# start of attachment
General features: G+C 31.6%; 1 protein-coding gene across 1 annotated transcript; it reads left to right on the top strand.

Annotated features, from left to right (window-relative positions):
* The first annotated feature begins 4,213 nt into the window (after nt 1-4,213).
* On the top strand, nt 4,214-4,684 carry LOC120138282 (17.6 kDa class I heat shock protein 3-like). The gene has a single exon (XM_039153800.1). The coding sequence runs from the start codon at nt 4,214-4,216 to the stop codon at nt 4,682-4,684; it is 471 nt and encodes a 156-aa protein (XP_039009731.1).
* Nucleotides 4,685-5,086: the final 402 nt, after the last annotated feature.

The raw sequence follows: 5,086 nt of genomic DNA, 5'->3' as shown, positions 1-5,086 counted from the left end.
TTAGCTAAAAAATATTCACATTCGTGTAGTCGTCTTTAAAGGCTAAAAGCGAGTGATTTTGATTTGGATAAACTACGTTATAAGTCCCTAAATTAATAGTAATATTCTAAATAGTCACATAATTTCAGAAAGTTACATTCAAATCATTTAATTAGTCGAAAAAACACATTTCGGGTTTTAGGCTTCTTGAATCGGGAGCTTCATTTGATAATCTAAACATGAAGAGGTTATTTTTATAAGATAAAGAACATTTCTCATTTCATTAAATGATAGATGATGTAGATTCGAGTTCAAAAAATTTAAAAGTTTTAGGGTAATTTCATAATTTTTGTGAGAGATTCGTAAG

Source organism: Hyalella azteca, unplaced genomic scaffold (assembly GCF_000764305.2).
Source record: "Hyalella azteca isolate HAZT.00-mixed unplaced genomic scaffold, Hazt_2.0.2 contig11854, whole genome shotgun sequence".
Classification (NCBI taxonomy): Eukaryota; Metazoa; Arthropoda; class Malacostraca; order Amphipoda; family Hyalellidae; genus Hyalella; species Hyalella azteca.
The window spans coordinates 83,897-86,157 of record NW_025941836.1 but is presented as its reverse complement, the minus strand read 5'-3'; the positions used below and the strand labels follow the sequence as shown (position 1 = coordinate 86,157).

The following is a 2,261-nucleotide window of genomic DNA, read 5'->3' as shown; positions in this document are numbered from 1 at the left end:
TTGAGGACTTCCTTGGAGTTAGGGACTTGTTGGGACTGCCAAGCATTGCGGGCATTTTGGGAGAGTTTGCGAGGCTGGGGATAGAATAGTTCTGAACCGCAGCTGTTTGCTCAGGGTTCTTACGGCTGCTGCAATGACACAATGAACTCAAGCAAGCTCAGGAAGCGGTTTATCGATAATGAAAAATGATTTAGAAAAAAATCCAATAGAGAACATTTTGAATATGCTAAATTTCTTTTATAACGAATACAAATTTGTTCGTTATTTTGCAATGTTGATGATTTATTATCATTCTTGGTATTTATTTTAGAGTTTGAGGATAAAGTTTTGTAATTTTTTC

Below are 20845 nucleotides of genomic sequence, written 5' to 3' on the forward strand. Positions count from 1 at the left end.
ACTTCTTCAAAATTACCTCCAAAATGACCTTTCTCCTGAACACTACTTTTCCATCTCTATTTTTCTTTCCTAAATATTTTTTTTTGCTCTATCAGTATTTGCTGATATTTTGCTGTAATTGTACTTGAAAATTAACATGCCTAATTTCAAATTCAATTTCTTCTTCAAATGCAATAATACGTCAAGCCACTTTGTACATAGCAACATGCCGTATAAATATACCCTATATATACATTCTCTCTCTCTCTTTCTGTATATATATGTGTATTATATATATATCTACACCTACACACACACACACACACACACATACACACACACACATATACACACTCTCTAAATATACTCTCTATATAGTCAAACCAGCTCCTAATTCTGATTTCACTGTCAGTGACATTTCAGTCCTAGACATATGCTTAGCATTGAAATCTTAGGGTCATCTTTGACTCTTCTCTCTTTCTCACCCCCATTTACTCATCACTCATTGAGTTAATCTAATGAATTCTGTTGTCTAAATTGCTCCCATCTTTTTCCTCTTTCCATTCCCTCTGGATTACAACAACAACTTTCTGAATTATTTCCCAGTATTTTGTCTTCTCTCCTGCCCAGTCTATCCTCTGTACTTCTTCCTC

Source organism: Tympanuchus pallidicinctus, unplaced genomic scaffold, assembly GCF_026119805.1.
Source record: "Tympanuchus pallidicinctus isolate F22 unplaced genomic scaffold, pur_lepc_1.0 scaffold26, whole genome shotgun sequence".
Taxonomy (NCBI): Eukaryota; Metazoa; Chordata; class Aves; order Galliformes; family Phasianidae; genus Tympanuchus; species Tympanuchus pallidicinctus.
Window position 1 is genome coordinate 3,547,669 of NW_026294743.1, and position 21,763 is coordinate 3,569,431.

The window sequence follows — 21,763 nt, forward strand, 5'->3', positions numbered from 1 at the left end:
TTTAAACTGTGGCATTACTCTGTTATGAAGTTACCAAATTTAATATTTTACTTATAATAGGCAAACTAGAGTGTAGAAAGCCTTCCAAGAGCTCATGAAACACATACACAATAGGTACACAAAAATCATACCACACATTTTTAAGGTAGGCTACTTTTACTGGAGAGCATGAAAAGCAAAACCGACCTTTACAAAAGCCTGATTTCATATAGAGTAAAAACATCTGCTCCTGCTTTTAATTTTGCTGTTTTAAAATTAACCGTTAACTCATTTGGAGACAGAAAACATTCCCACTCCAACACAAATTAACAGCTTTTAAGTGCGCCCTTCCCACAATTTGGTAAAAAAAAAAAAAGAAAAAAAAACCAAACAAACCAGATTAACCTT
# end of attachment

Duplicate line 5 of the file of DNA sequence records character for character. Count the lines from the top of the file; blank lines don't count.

* Nucleotides 4,685-5,086: the final 402 nt, after the last annotated feature.